1. There is no standard formula to convert VA to watts because several variables come into play, in particular, the "power factor" (PF). But the formula to convert is:
VA x PF = W
If the power factor is not known, the safe rule of thumb is to use 60% or .6.
So in your case, 600 x .6 = 360W. While 360W is not a lot, it is to support your computer, monitor, and your network gear too (as long as the batteries are still good - they typically need to be replaced every 3 - 5 years).
Assuming you are talking about the computer listed in your System Specs, when I plug those values into the eXtreme PSU calculator as seen here
, even with adding a little padding, the recommended UPS is 500VA so you have plenty to give you even a little extra battery run time - a good thing.
It is not uncommon for UPS to make a humming or slight buzzing sound when on batteries. Many UPS also have small fans to keep the DC to AC converters cool and some can be noisy.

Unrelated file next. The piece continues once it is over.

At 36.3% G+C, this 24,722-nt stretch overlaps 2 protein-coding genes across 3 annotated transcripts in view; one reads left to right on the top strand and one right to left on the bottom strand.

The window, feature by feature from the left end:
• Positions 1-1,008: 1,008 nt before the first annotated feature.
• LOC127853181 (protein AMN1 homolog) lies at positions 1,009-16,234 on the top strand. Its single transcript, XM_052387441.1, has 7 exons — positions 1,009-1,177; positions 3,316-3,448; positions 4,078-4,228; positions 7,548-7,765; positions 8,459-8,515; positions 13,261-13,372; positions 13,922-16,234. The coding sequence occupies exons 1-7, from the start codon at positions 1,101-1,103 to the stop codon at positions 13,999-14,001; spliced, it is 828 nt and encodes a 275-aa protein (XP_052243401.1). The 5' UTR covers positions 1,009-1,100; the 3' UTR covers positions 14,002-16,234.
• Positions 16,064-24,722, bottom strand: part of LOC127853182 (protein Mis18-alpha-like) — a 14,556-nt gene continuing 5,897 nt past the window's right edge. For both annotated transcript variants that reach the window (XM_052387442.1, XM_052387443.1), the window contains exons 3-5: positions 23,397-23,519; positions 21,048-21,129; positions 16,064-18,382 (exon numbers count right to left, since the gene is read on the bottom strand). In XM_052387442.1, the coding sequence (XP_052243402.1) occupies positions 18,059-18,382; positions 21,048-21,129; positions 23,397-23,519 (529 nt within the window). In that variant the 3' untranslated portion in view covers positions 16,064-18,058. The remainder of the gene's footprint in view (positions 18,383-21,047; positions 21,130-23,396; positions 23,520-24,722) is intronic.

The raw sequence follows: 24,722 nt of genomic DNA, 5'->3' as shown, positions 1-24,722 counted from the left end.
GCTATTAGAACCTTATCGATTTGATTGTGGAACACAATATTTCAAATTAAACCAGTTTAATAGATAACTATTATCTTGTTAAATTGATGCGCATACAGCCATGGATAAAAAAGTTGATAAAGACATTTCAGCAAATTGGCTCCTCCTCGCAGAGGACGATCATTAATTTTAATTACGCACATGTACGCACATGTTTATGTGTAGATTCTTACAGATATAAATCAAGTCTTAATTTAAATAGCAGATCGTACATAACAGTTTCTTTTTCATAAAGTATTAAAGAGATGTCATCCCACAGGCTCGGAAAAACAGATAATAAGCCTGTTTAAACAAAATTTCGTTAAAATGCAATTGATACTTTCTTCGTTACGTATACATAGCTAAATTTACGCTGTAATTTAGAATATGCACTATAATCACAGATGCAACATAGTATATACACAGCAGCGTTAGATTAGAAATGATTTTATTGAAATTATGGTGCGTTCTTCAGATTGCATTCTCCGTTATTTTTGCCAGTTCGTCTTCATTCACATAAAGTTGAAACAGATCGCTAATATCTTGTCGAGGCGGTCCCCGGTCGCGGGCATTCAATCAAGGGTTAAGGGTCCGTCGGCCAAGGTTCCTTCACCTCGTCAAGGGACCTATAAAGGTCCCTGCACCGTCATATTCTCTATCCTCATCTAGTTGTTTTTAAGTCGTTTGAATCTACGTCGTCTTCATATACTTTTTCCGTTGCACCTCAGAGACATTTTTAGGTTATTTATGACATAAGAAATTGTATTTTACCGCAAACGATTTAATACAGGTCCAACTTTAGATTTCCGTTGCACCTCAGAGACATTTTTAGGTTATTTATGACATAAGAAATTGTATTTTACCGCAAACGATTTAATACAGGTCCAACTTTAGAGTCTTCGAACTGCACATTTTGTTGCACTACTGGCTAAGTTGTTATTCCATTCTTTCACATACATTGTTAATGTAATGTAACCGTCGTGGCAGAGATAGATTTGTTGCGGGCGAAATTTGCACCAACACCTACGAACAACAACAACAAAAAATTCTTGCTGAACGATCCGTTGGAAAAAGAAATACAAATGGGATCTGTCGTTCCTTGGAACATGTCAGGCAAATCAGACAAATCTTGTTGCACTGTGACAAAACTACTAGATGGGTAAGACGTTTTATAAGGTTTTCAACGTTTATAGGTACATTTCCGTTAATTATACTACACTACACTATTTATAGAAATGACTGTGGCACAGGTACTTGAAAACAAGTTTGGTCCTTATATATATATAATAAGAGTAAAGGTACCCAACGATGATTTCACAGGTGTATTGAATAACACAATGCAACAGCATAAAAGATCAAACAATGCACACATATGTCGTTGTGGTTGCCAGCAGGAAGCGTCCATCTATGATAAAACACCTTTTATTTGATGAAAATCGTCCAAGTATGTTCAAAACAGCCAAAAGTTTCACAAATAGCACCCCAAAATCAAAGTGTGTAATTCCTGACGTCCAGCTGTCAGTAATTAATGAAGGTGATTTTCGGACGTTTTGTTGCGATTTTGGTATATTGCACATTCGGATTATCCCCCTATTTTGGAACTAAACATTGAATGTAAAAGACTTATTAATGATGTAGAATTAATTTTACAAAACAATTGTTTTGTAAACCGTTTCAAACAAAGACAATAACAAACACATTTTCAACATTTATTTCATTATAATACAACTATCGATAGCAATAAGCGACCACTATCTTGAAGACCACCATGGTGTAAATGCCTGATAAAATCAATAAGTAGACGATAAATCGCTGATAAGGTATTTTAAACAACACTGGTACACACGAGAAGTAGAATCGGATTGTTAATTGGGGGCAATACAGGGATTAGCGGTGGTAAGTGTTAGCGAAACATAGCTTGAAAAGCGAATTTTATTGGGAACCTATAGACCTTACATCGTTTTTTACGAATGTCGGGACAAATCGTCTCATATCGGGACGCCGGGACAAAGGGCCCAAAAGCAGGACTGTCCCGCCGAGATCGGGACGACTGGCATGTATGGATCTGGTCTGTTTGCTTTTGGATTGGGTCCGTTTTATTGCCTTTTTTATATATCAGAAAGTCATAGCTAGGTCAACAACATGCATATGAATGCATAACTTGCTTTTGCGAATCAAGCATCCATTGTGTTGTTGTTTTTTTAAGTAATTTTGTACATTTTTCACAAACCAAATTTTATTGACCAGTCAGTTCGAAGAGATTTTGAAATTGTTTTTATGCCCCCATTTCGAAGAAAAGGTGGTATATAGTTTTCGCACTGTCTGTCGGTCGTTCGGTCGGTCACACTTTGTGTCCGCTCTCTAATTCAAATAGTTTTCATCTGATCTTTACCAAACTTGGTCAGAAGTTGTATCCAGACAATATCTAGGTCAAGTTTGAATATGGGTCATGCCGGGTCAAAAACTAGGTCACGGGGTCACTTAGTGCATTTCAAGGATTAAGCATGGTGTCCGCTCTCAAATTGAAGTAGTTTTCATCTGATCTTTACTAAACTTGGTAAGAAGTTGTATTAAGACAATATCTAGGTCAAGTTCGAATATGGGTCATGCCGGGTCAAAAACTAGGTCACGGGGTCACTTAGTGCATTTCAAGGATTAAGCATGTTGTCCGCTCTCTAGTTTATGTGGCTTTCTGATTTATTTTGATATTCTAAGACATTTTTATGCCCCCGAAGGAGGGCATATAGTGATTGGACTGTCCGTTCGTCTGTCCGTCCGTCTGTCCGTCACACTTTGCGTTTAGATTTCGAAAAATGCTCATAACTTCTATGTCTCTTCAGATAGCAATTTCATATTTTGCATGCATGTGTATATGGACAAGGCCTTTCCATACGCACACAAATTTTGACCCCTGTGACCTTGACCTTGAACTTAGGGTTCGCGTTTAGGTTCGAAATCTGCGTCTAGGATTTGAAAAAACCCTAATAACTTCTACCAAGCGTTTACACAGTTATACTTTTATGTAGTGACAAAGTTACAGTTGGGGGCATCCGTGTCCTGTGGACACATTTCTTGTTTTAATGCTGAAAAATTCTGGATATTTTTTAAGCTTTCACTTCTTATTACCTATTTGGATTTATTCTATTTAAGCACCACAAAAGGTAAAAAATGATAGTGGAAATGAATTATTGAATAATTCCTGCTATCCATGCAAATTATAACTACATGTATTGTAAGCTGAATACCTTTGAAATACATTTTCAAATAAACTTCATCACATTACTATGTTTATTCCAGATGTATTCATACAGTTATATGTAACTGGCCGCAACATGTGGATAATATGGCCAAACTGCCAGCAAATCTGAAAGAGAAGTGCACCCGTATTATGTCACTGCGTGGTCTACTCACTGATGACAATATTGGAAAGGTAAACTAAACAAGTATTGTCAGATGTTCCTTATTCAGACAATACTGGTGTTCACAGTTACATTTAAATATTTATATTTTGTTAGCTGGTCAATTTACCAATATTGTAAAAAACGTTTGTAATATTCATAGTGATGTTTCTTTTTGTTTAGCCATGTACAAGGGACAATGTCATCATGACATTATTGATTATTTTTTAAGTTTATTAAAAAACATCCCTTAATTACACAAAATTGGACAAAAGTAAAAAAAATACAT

2. I am not sure I understand where the shock came from. Unless you power off the UPS with its master power switch, it will output power. You could have also received shock from a static discharge.
However, something could be wrong. You say the main power socket is new - how do you know it was properly wired and more importantly is properly grounded to "Earth" ground? I recommend every home owner and computer user have access to a AC Outlet Tester
to ensure your outlet is properly wired and grounded
. I recommend one with a GFCI (ground fault circuit interrupt) indicator as it can be used to test bathroom and kitchen outlets too. These testers can be found for your type and voltage outlet, foreign or domestic, (like this one
, for example, for the UK) at most home improvement stores. Use it to test all the outlets in the house and if a fault is shown, have it fixed by a qualified electrician.